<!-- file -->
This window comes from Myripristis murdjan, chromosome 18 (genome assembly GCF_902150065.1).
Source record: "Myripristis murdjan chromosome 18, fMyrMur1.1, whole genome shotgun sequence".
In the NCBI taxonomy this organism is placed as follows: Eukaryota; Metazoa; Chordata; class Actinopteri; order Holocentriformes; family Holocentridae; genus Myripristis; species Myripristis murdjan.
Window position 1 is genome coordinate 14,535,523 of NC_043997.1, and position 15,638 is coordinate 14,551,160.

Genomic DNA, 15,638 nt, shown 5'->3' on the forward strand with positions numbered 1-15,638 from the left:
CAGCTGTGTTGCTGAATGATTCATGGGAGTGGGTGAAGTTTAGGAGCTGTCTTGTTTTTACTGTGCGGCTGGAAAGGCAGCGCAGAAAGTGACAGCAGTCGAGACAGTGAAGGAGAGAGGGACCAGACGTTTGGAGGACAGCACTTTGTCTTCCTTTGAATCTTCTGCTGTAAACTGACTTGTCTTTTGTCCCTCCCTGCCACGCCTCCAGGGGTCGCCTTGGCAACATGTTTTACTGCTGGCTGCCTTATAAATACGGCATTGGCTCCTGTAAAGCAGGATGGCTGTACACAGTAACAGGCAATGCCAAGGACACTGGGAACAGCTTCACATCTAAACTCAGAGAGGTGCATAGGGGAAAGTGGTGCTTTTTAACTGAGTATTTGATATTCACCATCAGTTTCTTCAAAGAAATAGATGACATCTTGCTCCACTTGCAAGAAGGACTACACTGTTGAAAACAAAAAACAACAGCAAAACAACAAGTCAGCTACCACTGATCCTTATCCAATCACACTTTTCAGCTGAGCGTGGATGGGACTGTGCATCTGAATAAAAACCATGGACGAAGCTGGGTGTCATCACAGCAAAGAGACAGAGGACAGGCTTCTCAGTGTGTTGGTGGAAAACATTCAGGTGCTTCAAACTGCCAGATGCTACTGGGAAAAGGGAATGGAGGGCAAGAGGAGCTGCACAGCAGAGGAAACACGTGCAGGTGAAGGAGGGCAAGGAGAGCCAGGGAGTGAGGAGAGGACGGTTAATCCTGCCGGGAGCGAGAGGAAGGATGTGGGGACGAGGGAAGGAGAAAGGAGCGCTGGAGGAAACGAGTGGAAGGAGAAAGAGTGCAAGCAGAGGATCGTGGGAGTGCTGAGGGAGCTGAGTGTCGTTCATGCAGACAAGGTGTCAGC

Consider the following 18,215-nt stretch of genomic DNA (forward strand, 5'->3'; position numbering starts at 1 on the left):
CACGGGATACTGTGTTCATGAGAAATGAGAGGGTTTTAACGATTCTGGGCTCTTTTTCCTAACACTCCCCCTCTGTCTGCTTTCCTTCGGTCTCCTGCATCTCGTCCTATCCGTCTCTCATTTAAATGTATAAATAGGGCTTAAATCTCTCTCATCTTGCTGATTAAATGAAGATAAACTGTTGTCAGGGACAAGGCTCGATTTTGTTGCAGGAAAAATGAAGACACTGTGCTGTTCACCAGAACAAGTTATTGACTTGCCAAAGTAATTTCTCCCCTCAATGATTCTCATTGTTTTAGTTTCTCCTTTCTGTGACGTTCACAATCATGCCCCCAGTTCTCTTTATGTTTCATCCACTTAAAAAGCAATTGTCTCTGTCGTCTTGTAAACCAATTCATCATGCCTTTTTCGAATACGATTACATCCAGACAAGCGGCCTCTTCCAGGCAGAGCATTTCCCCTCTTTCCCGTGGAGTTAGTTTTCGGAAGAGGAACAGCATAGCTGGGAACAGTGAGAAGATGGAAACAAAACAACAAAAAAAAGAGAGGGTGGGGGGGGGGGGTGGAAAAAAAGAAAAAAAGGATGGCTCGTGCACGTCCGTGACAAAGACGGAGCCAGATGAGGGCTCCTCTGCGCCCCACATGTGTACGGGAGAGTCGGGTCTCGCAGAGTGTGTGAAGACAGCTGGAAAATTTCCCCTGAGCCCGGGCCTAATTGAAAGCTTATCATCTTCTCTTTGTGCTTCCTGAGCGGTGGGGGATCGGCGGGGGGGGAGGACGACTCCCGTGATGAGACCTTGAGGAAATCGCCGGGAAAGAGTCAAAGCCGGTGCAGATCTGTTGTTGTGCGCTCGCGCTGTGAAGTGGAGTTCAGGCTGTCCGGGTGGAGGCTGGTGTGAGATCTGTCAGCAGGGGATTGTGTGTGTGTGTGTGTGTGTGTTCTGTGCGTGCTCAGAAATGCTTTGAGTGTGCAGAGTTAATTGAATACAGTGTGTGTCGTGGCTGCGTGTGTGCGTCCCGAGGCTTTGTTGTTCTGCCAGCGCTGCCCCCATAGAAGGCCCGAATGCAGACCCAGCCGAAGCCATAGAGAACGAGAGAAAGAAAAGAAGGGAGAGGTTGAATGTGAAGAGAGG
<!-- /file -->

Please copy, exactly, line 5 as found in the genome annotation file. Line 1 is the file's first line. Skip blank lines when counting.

Genomic DNA, 15,638 nt, shown 5'->3' on the forward strand with positions numbered 1-15,638 from the left: